Apple Strudels? anyone?
This is also confirmed by homoeopaths who also add that adding oil to marine environments will cure cancer in anyone that lives between 10k and 100k from the sea and will give you more get up and go!
I have to agree... one example that springs to mind is the PS2 EyeToy. It proved that motion tracking used as a controller could be done but it was basic, lacked refinement, reliability, and wasn't easily reused as most of the work was being done in (closed source) software.
It wasn't until the Kinect came out with the extra sensors and the ability to easily re-purpose the technology when windows drivers were released that more serious uses were found and still those applications are still mainly at the "proof of concept" end of the scale and it still isn't clear if such technologies will have long term use.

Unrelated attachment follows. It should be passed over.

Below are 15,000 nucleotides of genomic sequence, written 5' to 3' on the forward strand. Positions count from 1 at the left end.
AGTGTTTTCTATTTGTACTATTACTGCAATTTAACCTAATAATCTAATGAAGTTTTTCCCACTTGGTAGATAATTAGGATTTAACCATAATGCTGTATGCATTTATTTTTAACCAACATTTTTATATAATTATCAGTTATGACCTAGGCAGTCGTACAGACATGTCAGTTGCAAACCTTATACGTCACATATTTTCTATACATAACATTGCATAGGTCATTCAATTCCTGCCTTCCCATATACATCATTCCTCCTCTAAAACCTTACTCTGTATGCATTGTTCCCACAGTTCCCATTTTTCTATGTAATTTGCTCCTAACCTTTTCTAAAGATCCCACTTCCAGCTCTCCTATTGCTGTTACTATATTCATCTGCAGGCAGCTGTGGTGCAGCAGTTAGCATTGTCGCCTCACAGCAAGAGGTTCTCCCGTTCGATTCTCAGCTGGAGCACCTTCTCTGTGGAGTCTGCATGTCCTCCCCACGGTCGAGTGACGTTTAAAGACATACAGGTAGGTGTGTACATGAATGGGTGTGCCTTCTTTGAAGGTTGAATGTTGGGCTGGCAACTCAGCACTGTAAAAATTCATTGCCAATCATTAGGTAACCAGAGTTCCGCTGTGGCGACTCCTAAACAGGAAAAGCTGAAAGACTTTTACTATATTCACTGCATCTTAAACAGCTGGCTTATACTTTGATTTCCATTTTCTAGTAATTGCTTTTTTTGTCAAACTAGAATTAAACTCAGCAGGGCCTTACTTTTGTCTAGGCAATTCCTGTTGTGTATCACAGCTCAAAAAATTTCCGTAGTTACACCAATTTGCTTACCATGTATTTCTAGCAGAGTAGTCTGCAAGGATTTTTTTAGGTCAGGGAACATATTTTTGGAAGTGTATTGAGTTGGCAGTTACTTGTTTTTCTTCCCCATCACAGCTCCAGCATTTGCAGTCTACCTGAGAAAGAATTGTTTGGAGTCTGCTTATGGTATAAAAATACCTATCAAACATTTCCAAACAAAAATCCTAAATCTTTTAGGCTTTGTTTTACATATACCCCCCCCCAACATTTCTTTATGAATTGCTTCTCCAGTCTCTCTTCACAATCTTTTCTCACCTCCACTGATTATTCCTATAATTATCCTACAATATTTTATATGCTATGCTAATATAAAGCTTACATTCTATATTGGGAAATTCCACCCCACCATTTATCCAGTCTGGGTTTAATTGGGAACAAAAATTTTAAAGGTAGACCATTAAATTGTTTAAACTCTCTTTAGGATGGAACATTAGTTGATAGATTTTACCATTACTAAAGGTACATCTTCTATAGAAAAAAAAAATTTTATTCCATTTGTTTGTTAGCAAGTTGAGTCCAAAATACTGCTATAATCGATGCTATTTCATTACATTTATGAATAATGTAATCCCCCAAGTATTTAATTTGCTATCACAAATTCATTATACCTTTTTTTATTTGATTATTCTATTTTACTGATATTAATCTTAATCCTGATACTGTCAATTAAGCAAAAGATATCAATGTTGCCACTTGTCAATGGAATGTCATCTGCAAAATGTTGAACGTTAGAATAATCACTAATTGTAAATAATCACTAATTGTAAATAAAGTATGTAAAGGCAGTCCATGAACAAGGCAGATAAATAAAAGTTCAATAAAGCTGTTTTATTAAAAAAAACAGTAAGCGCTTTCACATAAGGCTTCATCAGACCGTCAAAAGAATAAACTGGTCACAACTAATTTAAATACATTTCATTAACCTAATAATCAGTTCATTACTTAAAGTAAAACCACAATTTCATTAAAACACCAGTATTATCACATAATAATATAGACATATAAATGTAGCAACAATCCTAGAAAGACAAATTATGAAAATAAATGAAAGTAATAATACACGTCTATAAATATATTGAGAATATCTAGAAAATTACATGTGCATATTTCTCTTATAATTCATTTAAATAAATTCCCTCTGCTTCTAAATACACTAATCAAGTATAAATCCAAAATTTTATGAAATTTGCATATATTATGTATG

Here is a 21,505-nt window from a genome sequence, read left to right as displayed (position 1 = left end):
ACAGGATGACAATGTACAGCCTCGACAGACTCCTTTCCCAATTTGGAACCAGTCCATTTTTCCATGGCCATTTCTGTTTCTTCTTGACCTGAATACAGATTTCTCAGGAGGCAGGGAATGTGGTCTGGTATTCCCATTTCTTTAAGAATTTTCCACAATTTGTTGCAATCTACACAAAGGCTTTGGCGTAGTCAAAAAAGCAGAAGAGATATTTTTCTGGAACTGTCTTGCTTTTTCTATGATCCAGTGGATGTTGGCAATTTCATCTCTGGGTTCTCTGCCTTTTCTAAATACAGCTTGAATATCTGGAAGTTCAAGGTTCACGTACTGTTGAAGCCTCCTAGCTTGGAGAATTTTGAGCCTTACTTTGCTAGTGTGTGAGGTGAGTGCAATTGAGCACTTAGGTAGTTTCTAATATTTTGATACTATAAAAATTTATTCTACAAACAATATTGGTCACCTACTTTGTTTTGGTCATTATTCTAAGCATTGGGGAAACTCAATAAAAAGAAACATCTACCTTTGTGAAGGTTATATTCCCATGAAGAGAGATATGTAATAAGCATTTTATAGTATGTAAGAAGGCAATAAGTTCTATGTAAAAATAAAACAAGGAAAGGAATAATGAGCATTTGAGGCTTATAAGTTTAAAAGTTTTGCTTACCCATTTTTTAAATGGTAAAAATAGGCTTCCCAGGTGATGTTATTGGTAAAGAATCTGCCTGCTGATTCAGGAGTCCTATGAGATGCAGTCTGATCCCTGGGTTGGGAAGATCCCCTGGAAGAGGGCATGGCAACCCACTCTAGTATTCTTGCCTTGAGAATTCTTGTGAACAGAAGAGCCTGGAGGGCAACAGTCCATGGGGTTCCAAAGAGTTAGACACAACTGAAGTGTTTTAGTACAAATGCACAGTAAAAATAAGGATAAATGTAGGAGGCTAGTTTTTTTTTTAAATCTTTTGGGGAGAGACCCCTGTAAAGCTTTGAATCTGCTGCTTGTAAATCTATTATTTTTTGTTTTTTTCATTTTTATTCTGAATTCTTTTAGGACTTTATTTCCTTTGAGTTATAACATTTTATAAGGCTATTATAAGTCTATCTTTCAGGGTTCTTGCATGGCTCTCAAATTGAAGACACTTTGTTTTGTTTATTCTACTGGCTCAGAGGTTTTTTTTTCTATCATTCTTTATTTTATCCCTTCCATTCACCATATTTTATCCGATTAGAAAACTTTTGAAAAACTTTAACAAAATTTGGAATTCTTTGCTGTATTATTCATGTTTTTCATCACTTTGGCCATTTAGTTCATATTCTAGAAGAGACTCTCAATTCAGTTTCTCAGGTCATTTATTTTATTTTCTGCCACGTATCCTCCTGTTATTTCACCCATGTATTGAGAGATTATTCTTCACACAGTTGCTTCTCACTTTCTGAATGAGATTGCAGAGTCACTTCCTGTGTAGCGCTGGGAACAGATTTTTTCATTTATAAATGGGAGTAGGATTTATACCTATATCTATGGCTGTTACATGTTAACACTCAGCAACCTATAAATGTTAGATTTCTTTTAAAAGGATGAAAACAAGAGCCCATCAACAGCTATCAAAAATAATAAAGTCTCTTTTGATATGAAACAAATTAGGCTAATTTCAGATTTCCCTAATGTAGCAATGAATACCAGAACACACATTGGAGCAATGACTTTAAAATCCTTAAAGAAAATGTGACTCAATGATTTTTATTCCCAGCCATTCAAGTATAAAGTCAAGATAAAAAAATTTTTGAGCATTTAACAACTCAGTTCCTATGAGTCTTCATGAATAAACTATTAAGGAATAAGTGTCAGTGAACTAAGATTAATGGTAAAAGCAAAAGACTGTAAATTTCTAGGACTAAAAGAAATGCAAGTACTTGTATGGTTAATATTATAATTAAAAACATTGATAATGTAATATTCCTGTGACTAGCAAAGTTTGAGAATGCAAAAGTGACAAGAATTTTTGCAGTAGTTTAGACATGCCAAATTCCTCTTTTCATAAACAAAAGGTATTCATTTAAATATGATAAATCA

There are however other related technologies that have benefited as a result.
Google is a dominant player in Germany, controlling about 90 percent of the German search market. In Germany, dominant players have the obligation to handle each customer equally and are not allowed to discriminate
However to Google the indexed sites aren't customers. People using the search aren't customers. Advertisers are Google's only customers and everyone else is product.
Oh forgot to add (even though it goes against 3 and 4 slightly):
5) Being asked to spell my name when all I want is a freaking coffee.
There is nothing more annoying than:
1) Fake friendliness (if you care so much about my name try and remember it for next time since I tell you it on almost a daily basis)
2) People who can't pronounce my name
3) People who can't spell my name
4) People who use alternate spellings of my name without confirming the correct one (my name has 3 alternate spellings)
After being annoyed at one or more of the above for the umpteenth time I started giving my name as Dave and don't care if they use Dave, Davie, David, Day or any other variant as it isn't actually my name.
PS: they could just have the loyalty/payment card show them my name and not have to ask but that would be too easy.
That is all.